The topic today is the major league draft and player development. What about high school players vs. college players, and when are they ready for the major leagues?
I can only give the perspective of a junior college and high school coach, but I have been blessed to have coached a number of players who were drafted, either as an assistant or head coach.
Before going any further, please don’t think I’m patting my own back. I just happened to be in the right places at the right times to be able to put some great players’ names in the lineups over the years. They all made it on their own talent, by working hard. Here are some of the high school players I coached that were drafted:
- I coached Prince Fielder for three years in high school before he transferred to Eau Gallie High and was drafted 7th by the Brewers after playing for coach Bob Collins as a senior. Prince took a traditional path to Milwaukee, making stops along the way from rookie ball to AAA.
- Edgardo Salgado was draft pick #1436 in the 50th and final round of the 1998 draft by the Angels, but didn’t sign
- Jorge Padilla, 3rd round, 1998, has 13 years of minor league service, and 25 major league at bats with Washington in 2009. He is now at Tucson in the Pacific Coast League.
- Andy Gonzalez, 5th round, 2001, is 30, has played in 91 games in the show and is currently trying to make it back by way of playing for the Nashville Sounds.
Each of those players has a different story, from Fielder being a major league all-star to Salgado, who was offered the minimum and decided to go to junior college. Padilla and Gonzalez have touched the big-time, and can’t let go of the desire to get back to the top again. The rounds they were drafted in give you an idea how hard it is to make the top rung of baseball’s ladder.
Over the years, I have seen anywhere from 4% to 14% of drafted players make it to the major leagues for a minimum of one day. No matter where the numbers stand exactly, and everyone figures their stats differently, it’s obvious the odds are against making it to the top. First round draft-picks are successful in putting on a major league uniform less than 70% of the time. Second-rounders make it slightly less than 50% of the time, and the numbers drop of precipitously after that.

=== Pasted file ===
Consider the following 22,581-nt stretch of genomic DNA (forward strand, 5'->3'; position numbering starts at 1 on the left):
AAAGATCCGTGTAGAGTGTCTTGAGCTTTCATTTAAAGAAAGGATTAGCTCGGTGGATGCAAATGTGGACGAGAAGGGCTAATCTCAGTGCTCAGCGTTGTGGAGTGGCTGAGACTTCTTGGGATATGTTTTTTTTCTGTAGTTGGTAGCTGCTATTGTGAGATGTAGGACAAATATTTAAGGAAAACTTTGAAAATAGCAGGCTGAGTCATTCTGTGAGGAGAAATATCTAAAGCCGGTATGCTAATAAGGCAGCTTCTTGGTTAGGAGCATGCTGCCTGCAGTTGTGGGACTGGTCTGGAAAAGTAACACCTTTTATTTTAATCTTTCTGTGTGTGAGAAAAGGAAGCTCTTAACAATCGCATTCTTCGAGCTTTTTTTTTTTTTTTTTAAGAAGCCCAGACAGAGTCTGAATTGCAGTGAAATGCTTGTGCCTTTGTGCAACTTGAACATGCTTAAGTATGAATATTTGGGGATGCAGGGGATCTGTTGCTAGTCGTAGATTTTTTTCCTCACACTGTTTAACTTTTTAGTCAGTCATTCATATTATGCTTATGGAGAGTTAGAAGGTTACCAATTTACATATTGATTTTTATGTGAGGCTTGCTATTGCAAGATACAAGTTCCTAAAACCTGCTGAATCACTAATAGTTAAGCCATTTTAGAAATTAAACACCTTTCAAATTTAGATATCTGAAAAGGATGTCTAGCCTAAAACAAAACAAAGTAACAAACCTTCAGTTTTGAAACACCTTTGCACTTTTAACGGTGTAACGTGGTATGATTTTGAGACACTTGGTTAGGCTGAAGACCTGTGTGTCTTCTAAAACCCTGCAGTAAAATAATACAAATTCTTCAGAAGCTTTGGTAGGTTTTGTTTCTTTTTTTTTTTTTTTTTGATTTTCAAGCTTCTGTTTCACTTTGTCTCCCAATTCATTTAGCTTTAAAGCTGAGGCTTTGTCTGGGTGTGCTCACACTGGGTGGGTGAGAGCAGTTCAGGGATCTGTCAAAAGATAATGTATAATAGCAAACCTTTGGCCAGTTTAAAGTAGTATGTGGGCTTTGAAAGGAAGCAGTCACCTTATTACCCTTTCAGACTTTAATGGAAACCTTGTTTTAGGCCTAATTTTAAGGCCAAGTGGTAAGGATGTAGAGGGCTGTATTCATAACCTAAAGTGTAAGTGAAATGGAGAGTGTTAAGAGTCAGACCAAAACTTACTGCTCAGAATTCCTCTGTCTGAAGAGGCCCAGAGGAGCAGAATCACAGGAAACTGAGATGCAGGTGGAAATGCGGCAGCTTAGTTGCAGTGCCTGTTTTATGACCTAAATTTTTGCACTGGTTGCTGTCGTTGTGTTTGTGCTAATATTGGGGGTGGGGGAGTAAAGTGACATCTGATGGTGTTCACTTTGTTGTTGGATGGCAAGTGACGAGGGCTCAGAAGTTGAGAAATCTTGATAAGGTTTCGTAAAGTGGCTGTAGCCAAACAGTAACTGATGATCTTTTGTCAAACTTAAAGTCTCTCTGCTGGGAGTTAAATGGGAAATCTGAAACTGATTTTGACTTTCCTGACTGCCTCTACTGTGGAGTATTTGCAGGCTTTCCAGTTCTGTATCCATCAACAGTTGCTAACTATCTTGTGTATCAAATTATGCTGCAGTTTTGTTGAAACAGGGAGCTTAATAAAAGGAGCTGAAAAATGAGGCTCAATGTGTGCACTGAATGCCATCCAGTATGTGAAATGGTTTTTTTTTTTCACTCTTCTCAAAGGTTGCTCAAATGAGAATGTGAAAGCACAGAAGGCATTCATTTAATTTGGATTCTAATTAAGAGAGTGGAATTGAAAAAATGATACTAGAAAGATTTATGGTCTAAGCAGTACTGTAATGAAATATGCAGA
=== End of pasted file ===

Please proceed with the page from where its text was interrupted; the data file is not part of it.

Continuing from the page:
So who gets drafted, the high school kid or the college ball player? With the guidelines involving money that now rule the draft, it seems the college player is more popular than has been the case in the past. Why? The college player has less leverage, and is more likely to take the money and the opportunity to play pro ball. High school players can opt for college, and if they’re eligible to go to a premier baseball school, they can look for more money. (Read more about the high school player side here.)
With the college draft pick, pro ball knows the young man has, for the most part, been out on his own, away from home for two three years. He should, therefore, be more mature and better able to handle the grind that minor league baseball is. High school kids, on the other hand, might have their habits less ingrained, and thus be more open to adjustments. And if they can play, they might be in the major leagues at a younger age than a college pick, as most players spend several years in the minors either way.
How do teams decide who’s ready for the majors? I’m sure they look first at team needs, and then at the player in question. The minor leagues serve to prepare a player mentally, physically and emotionally for the major leagues. There used to be an adage that “If they can play in AA they can play in the bigs.” While a good number of players have the physical ability to contribute to a 25- man roster, that doesn’t translate into their ability to actually do the job on the field.